The discovery was "total serendipity," said Frank Rack, executive director of the ANDRILL Science Management Office at the University of Nebraska-Lincoln. "When we looked up at the bottom of the ice shelf, there they were."
Scientists had lowered the robot--a 4.5-foot cylinder equipped with two cameras, a side-mounted lateral camera and a forward-looking camera with a fish-eye lens--into a hole bored through the 270-meter-thick shelf of ice that extends over 600 miles northward from the grounding zone of the West Antarctic Ice Sheet into the Ross Sea.
Their research mission, funded by NSF with support from the New Zealand Foundation for Research, was to learn more about the ocean currents beneath the ice shelf to provide environmental data for modeling the behavior of the ANDRILL drill string (a length of pipe extending through the water column and into the sea floor through which drilling fluids are circulated and core samples are retrieved), Rack said. They didn't expect to discover any organisms living in the ice, and surely not an entirely new species.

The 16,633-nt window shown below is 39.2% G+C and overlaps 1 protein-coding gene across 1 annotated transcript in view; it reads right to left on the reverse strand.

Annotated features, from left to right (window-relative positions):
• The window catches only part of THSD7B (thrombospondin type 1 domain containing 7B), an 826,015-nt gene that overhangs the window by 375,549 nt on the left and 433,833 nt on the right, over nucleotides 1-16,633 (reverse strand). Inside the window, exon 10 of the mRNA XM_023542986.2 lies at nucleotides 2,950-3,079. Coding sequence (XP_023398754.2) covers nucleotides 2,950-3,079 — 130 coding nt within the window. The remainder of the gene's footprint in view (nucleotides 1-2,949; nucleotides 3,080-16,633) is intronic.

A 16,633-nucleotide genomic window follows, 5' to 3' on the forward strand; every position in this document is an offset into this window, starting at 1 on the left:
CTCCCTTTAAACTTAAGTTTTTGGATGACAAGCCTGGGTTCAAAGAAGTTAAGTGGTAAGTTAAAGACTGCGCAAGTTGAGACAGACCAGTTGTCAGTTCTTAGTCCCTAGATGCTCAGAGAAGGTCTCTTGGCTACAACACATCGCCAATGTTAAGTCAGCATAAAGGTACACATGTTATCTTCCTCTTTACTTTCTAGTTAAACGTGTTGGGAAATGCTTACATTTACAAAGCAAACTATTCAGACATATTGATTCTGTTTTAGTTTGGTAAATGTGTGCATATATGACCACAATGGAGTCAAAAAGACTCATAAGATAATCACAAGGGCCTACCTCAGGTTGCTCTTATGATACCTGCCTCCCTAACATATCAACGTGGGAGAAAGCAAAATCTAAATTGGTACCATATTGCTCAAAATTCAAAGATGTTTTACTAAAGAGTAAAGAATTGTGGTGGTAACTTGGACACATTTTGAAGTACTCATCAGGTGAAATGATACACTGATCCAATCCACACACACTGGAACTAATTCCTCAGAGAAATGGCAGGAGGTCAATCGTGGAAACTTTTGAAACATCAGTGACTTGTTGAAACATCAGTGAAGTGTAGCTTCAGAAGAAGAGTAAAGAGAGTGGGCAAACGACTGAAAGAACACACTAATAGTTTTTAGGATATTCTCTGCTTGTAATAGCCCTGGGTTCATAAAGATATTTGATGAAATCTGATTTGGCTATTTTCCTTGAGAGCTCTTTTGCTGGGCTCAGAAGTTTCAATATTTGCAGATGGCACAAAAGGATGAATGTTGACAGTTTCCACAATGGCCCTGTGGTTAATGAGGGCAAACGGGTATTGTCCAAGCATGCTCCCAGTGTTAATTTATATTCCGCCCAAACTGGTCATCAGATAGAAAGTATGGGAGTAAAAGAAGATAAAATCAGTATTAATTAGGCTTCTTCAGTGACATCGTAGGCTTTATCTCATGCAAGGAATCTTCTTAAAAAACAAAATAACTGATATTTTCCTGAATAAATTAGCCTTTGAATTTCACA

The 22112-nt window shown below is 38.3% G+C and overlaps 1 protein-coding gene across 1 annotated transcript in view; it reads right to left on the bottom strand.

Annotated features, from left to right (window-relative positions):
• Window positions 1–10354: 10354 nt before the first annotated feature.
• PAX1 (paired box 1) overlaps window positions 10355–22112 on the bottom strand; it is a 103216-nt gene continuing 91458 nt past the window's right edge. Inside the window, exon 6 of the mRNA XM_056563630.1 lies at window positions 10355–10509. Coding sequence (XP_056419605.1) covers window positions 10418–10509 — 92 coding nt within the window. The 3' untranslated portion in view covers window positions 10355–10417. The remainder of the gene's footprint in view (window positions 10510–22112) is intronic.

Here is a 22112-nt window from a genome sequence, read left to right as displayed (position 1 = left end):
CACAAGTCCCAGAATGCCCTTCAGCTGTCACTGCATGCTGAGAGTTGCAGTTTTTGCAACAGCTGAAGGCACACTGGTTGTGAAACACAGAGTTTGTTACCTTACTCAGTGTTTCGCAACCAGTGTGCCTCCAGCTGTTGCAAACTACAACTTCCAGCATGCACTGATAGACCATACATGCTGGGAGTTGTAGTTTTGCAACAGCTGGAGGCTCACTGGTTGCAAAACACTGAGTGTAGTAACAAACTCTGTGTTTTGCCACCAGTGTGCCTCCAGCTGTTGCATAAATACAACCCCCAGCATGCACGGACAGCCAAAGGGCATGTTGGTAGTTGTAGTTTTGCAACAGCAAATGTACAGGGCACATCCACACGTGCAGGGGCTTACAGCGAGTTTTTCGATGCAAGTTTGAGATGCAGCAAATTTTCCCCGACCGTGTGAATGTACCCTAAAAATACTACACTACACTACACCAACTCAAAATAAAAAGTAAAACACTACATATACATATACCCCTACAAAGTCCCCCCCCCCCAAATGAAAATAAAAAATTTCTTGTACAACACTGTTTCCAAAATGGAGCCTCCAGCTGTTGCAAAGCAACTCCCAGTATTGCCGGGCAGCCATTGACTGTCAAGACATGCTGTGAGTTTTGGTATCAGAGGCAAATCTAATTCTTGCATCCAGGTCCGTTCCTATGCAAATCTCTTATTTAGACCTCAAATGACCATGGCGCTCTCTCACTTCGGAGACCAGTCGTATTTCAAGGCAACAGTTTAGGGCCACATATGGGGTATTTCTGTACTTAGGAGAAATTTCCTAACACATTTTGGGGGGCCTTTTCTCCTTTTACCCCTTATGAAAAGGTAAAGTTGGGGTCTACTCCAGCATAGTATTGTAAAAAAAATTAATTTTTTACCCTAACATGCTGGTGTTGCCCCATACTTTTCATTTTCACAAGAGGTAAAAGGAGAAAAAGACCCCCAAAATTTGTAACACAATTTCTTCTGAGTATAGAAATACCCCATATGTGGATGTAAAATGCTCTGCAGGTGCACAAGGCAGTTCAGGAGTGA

Rack, who is U.S. principal investigator for the environmental surveys that were conducted as part of the international ANDRILL Coulman High project, had left the site via helicopter just prior to the discovery. He was listening by radio when he heard the report from the robot deployment team, composed of engineers Bob Zook, Paul Mahecek and Dustin Carroll, who began shouting as they saw the anemones, which appeared to glow in the camera's light.
"People were literally jumping up and down with excitement," Rack said. "They had found a whole new ecosystem that no one had ever seen before."
"What started out as an engineering test of the remotely operated vehicle during its first deployment through a thick ice shelf turned int
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